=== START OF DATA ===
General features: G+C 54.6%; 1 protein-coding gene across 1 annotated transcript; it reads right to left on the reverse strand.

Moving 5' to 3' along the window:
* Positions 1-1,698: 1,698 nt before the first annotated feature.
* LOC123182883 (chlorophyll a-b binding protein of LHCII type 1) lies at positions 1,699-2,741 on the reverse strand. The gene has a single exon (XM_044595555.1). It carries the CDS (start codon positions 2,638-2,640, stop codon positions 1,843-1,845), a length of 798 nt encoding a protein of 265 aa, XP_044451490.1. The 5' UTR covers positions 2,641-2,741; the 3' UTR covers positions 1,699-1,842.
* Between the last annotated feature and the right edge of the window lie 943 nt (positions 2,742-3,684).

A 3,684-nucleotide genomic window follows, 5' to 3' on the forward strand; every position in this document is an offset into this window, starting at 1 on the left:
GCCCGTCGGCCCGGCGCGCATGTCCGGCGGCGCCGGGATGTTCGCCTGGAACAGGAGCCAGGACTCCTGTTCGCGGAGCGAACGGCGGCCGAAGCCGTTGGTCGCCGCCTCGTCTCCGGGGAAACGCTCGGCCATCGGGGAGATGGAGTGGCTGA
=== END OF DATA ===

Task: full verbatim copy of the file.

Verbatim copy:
General features: G+C 54.6%; 1 protein-coding gene across 1 annotated transcript; it reads right to left on the reverse strand.

Moving 5' to 3' along the window:
* Positions 1-1,698: 1,698 nt before the first annotated feature.
* LOC123182883 (chlorophyll a-b binding protein of LHCII type 1) lies at positions 1,699-2,741 on the reverse strand. The gene has a single exon (XM_044595555.1). It carries the CDS (start codon positions 2,638-2,640, stop codon positions 1,843-1,845), a length of 798 nt encoding a protein of 265 aa, XP_044451490.1. The 5' UTR covers positions 2,641-2,741; the 3' UTR covers positions 1,699-1,842.
* Between the last annotated feature and the right edge of the window lie 943 nt (positions 2,742-3,684).

A 3,684-nucleotide genomic window follows, 5' to 3' on the forward strand; every position in this document is an offset into this window, starting at 1 on the left:
GCCCGTCGGCCCGGCGCGCATGTCCGGCGGCGCCGGGATGTTCGCCTGGAACAGGAGCCAGGACTCCTGTTCGCGGAGCGAACGGCGGCCGAAGCCGTTGGTCGCCGCCTCGTCTCCGGGGAAACGCTCGGCCATCGGGGAGATGGAGTGGCTGA